The Case for Picture Books for All Ages

-

At the Atlantic, Amitava Kumar makes a case for more images to appear in literature for adults, as tools to prompt questions and multiple interpretations. “Drawings and photographs run the risk of making everything literal,” Kumar writes. “In books for children, they mostly are mere illustrations, directly representing the ideas on the page. Virginia Woolf once wrote about paintings: ‘A story-telling picture is as pathetic and ludicrous as a trick played by a dog.’ But it is possible to imagine a more complex dialogue between art and narrative. Writers can use images to question the truth instead of simply underlining it.”

Eugene Lim Faces the Transformative Power of Grief

-

At Poets & Writers, Eugene Lim discusses his newest novel, Search History, which examines grief through his signature mix of the mundane and extraordinary. “Even if there are many things going on in it, I think at its heart this novel is a book about grief,” Lim says. “And writing about that subject while enduring its wound makes you doubt yourself, makes you wonder whether one is being honest or honoring or insensitive or sentimentalizing. I wanted to articulate and be honest to the emotion of grief but also I wanted it to be both original and transformed by and into fiction—not so that the emotion was made into mere artifice but so that the artifice and strong emotions could stand together without either feeling manipulated or made false by the other.”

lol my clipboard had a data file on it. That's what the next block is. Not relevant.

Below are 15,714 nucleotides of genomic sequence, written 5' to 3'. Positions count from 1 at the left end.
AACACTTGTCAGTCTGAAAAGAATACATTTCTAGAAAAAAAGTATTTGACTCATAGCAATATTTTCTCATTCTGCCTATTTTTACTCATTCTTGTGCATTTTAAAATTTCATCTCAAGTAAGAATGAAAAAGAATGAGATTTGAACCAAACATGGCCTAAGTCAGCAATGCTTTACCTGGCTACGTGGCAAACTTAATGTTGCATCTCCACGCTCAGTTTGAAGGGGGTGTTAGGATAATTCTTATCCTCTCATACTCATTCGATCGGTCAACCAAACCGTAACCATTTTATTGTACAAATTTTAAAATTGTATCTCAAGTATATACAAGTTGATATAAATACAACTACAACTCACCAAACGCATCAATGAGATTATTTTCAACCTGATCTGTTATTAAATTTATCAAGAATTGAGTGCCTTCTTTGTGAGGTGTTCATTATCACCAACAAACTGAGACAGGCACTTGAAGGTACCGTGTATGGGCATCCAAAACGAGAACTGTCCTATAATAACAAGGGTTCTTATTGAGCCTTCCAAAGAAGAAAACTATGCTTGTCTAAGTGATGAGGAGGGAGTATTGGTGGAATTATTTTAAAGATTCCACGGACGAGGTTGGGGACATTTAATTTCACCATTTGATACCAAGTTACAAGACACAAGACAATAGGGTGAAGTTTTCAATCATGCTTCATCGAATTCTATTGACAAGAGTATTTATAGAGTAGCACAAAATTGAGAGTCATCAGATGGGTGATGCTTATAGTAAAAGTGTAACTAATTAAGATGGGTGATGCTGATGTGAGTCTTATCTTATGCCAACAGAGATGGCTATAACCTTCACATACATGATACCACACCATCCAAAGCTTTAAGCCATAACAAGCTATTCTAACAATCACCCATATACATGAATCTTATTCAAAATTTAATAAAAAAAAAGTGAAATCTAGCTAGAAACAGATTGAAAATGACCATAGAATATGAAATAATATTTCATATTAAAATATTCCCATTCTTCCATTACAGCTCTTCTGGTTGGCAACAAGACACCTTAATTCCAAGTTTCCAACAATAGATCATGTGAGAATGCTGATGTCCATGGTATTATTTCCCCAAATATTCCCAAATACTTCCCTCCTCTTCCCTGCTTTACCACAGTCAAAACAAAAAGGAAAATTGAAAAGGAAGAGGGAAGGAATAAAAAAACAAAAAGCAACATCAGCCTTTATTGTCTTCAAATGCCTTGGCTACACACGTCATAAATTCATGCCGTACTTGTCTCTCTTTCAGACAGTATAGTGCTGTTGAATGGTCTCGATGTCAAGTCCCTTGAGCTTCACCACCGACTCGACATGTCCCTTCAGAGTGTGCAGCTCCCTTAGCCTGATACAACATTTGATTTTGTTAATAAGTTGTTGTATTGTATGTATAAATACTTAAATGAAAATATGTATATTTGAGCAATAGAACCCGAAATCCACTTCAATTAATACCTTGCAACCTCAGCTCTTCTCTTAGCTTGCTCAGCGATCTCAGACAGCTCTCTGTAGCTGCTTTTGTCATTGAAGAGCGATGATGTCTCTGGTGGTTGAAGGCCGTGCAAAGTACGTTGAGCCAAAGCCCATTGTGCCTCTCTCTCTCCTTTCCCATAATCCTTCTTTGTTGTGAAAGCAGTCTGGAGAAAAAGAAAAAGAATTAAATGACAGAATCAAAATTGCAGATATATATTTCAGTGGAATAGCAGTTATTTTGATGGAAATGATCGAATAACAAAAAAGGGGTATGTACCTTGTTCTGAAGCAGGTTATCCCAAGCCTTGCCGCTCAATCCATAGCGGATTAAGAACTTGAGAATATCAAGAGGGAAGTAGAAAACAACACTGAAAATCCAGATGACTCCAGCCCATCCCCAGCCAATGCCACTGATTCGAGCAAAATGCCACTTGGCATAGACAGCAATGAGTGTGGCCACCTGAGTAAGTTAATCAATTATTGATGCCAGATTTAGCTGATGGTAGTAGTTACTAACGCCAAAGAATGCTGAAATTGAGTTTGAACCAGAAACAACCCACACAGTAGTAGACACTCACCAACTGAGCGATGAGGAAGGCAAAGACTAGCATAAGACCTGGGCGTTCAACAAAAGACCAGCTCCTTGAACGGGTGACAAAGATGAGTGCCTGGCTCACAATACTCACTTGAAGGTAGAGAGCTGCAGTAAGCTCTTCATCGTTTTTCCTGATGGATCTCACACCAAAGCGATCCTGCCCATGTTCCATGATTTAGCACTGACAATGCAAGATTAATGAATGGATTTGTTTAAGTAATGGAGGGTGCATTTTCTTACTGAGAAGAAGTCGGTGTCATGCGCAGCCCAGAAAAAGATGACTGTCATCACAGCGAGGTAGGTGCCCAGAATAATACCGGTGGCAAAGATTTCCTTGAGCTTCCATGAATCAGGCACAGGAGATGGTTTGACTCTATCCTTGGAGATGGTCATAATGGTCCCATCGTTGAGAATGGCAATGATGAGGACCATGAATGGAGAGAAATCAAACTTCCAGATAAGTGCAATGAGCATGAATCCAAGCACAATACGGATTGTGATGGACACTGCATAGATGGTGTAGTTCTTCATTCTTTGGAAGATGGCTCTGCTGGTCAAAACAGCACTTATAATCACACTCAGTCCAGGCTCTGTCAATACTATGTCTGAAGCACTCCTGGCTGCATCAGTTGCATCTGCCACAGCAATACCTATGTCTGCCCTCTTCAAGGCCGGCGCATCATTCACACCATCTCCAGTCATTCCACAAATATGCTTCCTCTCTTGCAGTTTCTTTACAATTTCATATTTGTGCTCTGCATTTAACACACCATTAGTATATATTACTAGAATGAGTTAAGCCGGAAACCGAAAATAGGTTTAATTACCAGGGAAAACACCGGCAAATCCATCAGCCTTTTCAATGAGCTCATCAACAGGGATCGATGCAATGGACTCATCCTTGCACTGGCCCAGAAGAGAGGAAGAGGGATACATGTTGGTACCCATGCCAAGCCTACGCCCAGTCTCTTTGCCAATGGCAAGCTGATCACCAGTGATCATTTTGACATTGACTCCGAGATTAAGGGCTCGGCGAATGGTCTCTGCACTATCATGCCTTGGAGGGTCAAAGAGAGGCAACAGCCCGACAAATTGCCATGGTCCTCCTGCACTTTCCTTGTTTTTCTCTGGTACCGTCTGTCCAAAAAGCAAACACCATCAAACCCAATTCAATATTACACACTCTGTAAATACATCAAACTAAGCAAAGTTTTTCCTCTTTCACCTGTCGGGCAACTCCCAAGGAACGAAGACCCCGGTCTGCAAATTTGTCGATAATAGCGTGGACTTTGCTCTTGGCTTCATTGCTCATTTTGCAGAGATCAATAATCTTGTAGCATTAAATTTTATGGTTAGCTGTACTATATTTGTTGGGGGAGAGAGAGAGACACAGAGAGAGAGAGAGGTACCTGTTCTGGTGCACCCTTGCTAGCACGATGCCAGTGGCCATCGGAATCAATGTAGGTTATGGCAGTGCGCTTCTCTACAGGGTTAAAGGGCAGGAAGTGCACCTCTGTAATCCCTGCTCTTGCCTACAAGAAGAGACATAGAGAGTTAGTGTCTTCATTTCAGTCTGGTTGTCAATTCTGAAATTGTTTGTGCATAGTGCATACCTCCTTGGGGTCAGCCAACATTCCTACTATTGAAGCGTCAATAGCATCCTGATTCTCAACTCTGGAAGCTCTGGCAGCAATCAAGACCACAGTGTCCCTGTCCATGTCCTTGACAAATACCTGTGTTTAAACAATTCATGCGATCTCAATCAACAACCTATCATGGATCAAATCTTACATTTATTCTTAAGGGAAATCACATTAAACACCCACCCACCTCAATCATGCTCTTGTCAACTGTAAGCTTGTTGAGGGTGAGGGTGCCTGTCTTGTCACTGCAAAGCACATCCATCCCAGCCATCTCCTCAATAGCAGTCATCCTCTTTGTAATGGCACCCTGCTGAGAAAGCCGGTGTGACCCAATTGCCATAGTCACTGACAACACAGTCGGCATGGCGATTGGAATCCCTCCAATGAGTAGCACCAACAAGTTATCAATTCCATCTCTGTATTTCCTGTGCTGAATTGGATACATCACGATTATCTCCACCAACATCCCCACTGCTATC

Lucy Ellmann Flies Off the Handle

-

At the Chicago Review of Books, Lucy Ellmann discusses her new book, Things Are Against Us, a nonfiction collection that offers many of the surprises and insights from her fiction. “My essays aren’t exercises in fact-finding, I’m glad to say,” Ellmann explains. “They’re merely vehicles for the expression of opinion. Fiction allows me to get my opinions across too, but sometimes it’s fun to just fly off the handle. My essays are also full of good advice, since the only real self-help is self-hatred, and that I can teach. Otherwise, the job is the same as in fiction: to write things the way they ought to be written.”

Reginald Dwayne Betts Finds Freedom in Poetry

-

At WBUR, self-described “lawyer poet” and recent recipient of a MacArthur Fellowship Reginald Dwayne Betts discusses how he uses poetry and law in his day-to-day life to learn about the world. “I think in a real way, freedom begins with a book,” Betts says. “The reason why I was able to engage in those ways was because I had spent all of this time literally just reading books, imagining that it wasn’t just a fanciful place that they were taking me, but I was learning something about being in the world that I didn’t fully know.”

Creating Markers of the Moment with Sanjena Sathian

-

At the Atlantic, Sanjena Sathian discusses why she chooses to use concrete pop culture references that ground her work to our current time period, most notably in a recent short story, “The Missing Limousine.” “Among writers,” Sathian says, “there’s a sense that pop culture weighs down ‘serious’ art—like we’re afraid of burdening our work with specific markers of the moment. But all art and thought is a product of its moment, whether we acknowledge it or not.”

Read more about Sathian’s debut novel, Gold Diggers, in her recent conversation at the Millions with Maria Kuznetsova.